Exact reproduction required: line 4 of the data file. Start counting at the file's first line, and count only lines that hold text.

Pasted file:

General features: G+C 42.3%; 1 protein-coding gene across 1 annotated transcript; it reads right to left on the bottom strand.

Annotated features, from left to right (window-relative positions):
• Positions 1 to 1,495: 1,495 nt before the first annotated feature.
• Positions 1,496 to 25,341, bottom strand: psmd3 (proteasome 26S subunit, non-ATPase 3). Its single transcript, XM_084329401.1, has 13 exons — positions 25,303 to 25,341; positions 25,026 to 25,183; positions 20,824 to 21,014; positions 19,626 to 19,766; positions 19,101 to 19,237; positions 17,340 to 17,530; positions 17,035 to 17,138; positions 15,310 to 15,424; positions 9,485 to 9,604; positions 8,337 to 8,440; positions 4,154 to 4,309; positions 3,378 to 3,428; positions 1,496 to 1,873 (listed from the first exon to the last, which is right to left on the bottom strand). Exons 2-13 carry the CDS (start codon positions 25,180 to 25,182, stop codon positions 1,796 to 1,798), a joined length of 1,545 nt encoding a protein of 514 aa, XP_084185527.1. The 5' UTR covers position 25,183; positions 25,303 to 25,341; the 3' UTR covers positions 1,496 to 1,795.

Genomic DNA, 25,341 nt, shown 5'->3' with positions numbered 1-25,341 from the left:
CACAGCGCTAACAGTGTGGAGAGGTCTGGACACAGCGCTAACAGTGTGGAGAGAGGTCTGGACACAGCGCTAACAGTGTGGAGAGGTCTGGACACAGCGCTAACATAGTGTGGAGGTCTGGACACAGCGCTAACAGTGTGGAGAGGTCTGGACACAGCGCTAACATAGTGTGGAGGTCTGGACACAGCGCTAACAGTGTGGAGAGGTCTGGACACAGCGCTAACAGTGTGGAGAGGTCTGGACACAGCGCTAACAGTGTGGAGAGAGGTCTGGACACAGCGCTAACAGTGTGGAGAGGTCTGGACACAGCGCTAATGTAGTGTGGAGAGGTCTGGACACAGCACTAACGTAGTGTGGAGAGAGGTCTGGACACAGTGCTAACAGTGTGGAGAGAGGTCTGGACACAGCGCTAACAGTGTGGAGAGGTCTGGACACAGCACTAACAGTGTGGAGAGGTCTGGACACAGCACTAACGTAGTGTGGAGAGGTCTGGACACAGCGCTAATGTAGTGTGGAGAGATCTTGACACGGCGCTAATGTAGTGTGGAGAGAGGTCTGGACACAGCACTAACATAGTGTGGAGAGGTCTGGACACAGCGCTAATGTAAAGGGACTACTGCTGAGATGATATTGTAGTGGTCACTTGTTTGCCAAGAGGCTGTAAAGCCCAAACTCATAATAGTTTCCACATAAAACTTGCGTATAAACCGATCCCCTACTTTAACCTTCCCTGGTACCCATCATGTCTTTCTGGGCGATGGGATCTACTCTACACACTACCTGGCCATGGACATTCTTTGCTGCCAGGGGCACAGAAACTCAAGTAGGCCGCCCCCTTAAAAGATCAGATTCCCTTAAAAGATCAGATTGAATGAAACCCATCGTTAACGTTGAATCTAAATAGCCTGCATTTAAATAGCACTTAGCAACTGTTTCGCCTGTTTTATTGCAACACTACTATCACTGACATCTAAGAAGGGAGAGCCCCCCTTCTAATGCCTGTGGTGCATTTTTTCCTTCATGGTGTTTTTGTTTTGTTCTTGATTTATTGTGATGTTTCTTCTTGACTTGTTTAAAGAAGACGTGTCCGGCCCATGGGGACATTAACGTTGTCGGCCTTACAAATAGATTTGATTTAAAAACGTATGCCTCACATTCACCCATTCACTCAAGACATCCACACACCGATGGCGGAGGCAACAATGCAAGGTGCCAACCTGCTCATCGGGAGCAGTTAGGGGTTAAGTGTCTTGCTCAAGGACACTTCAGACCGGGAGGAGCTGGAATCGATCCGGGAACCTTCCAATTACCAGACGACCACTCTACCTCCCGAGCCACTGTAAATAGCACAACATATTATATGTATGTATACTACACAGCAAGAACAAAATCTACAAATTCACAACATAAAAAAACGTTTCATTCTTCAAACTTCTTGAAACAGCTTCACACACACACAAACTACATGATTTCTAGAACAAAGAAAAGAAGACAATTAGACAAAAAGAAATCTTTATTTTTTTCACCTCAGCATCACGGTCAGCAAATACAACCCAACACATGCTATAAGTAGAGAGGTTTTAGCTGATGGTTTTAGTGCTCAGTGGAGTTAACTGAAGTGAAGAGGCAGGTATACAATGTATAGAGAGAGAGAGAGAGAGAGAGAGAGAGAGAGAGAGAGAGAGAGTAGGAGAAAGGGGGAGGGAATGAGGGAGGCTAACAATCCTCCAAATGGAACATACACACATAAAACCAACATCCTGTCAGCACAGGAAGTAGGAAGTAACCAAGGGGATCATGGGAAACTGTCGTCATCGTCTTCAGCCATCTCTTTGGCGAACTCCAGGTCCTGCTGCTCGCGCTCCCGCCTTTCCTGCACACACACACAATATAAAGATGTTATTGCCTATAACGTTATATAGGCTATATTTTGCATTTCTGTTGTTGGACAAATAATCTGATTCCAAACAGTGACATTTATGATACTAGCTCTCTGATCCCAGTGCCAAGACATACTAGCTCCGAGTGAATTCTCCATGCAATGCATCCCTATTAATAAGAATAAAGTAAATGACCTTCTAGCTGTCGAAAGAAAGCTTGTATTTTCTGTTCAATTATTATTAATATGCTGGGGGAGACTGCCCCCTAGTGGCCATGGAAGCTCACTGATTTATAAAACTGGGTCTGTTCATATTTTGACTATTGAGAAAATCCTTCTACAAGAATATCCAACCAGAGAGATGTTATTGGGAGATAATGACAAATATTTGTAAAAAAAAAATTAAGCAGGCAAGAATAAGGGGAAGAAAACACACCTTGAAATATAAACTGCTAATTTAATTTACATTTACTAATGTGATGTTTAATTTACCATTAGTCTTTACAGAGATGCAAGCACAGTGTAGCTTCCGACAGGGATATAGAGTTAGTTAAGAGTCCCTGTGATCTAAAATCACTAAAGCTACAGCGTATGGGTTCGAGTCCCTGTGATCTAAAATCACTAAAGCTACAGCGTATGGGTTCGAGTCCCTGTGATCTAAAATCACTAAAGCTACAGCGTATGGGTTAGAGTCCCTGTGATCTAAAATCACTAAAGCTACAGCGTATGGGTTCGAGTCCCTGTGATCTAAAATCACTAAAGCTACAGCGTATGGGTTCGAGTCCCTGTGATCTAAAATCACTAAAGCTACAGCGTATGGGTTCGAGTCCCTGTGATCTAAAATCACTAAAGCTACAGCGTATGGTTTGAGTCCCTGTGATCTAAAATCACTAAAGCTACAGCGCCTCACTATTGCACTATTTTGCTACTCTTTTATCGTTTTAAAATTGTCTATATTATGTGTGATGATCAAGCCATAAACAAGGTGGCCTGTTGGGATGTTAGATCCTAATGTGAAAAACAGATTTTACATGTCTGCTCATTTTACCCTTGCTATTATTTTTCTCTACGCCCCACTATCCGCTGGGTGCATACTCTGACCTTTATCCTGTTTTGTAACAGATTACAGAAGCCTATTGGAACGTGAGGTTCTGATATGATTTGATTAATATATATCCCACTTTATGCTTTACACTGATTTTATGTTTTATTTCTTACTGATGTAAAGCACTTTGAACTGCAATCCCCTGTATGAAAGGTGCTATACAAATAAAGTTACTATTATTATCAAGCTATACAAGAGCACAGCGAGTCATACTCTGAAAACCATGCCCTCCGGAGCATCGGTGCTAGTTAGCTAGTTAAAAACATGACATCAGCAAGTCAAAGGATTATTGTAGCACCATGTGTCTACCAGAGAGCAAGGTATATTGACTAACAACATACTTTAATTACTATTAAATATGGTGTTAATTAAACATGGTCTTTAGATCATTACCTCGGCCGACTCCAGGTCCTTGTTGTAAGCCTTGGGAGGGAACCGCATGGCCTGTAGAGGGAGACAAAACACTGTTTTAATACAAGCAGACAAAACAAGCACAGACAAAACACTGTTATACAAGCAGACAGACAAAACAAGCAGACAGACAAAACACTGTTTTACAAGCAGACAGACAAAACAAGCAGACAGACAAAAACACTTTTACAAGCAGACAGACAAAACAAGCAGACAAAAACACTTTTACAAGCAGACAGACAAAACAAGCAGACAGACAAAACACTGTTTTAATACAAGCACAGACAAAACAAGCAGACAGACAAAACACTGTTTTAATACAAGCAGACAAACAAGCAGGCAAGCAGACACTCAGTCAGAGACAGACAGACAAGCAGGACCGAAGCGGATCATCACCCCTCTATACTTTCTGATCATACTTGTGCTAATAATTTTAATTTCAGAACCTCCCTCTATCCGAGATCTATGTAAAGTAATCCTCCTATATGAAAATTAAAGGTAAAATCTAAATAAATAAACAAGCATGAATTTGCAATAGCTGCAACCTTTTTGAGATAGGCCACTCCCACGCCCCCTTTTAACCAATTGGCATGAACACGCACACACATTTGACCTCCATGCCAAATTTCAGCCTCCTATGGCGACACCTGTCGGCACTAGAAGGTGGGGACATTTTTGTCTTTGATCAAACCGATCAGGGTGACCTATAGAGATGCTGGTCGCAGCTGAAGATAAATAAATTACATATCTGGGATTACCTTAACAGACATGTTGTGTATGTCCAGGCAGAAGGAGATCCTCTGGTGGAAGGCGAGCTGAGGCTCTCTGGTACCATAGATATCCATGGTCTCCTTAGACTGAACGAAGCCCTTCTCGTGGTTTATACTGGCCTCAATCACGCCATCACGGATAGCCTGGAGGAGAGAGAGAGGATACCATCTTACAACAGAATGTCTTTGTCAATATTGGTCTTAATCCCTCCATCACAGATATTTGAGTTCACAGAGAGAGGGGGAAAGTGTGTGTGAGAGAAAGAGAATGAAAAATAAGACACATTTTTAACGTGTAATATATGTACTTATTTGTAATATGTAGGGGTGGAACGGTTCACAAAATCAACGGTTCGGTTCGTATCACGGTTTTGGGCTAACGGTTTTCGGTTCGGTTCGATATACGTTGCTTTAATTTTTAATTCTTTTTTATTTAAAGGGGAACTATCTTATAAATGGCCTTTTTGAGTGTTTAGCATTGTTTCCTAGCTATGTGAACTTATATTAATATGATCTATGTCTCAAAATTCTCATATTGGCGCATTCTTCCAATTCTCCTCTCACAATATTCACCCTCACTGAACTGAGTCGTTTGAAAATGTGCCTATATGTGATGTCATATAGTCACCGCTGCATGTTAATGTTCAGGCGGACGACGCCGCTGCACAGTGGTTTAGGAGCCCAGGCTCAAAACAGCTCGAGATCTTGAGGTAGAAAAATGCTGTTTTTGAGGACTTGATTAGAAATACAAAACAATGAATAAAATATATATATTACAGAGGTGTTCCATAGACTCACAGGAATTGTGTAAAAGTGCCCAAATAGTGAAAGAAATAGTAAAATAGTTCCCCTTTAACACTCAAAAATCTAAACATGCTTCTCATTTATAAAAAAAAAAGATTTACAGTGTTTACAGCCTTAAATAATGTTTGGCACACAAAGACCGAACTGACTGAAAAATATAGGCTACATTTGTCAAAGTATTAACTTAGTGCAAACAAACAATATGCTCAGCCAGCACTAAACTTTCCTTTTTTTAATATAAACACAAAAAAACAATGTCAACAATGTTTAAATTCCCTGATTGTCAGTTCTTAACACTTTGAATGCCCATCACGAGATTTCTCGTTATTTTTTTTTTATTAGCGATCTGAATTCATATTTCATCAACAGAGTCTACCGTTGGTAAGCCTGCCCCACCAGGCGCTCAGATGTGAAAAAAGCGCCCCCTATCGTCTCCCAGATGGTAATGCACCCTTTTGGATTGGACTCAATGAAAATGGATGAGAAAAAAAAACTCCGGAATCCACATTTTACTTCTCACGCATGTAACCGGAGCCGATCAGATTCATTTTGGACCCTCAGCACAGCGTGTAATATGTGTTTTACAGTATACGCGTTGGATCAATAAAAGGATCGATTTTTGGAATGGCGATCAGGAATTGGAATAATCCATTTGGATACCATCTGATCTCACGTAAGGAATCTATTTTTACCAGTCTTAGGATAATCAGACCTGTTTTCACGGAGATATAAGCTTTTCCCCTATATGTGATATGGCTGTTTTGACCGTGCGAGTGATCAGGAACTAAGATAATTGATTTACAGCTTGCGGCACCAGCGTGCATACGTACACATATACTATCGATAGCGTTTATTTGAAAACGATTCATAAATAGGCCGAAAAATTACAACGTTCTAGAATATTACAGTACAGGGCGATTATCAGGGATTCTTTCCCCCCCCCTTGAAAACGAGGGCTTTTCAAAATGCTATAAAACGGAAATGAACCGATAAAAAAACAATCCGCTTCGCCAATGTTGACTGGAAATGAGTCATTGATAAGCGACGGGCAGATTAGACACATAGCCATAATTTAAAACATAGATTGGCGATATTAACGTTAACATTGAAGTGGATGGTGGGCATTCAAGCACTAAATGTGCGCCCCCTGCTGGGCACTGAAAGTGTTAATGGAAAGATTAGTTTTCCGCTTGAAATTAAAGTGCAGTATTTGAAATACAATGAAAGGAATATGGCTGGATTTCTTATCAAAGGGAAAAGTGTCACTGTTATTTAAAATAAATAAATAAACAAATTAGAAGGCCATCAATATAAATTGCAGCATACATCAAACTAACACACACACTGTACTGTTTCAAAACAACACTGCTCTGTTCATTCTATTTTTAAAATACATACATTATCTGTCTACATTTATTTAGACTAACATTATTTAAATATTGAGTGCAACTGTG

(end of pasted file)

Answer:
• Positions 1,496 to 25,341, bottom strand: psmd3 (proteasome 26S subunit, non-ATPase 3). Its single transcript, XM_084329401.1, has 13 exons — positions 25,303 to 25,341; positions 25,026 to 25,183; positions 20,824 to 21,014; positions 19,626 to 19,766; positions 19,101 to 19,237; positions 17,340 to 17,530; positions 17,035 to 17,138; positions 15,310 to 15,424; positions 9,485 to 9,604; positions 8,337 to 8,440; positions 4,154 to 4,309; positions 3,378 to 3,428; positions 1,496 to 1,873 (listed from the first exon to the last, which is right to left on the bottom strand). Exons 2-13 carry the CDS (start codon positions 25,180 to 25,182, stop codon positions 1,796 to 1,798), a joined length of 1,545 nt encoding a protein of 514 aa, XP_084185527.1. The 5' UTR covers position 25,183; positions 25,303 to 25,341; the 3' UTR covers positions 1,496 to 1,795.